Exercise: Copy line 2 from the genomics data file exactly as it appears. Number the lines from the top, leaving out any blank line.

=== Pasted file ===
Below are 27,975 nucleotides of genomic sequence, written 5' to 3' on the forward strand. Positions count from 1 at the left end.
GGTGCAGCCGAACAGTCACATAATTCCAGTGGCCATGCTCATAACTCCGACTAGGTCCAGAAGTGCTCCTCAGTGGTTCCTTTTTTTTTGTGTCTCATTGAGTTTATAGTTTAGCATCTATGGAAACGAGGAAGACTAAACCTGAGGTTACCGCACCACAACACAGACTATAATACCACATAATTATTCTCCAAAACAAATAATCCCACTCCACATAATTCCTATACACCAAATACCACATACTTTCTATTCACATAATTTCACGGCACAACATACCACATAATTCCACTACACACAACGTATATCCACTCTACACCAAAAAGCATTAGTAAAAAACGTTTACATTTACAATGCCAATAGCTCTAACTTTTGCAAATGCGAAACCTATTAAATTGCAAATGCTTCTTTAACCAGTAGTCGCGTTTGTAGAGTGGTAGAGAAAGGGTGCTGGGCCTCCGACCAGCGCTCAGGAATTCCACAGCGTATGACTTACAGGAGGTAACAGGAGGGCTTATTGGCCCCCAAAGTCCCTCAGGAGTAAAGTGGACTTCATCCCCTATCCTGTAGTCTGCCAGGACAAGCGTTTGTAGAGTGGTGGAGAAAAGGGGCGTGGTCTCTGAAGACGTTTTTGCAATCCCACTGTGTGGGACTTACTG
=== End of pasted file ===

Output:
GGTGCAGCCGAACAGTCACATAATTCCAGTGGCCATGCTCATAACTCCGACTAGGTCCAGAAGTGCTCCTCAGTGGTTCCTTTTTTTTTGTGTCTCATTGAGTTTATAGTTTAGCATCTATGGAAACGAGGAAGACTAAACCTGAGGTTACCGCACCACAACACAGACTATAATACCACATAATTATTCTCCAAAACAAATAATCCCACTCCACATAATTCCTATACACCAAATACCACATACTTTCTATTCACATAATTTCACGGCACAACATACCACATAATTCCACTACACACAACGTATATCCACTCTACACCAAAAAGCATTAGTAAAAAACGTTTACATTTACAATGCCAATAGCTCTAACTTTTGCAAATGCGAAACCTATTAAATTGCAAATGCTTCTTTAACCAGTAGTCGCGTTTGTAGAGTGGTAGAGAAAGGGTGCTGGGCCTCCGACCAGCGCTCAGGAATTCCACAGCGTATGACTTACAGGAGGTAACAGGAGGGCTTATTGGCCCCCAAAGTCCCTCAGGAGTAAAGTGGACTTCATCCCCTATCCTGTAGTCTGCCAGGACAAGCGTTTGTAGAGTGGTGGAGAAAAGGGGCGTGGTCTCTGAAGACGTTTTTGCAATCCCACTGTGTGGGACTTACTG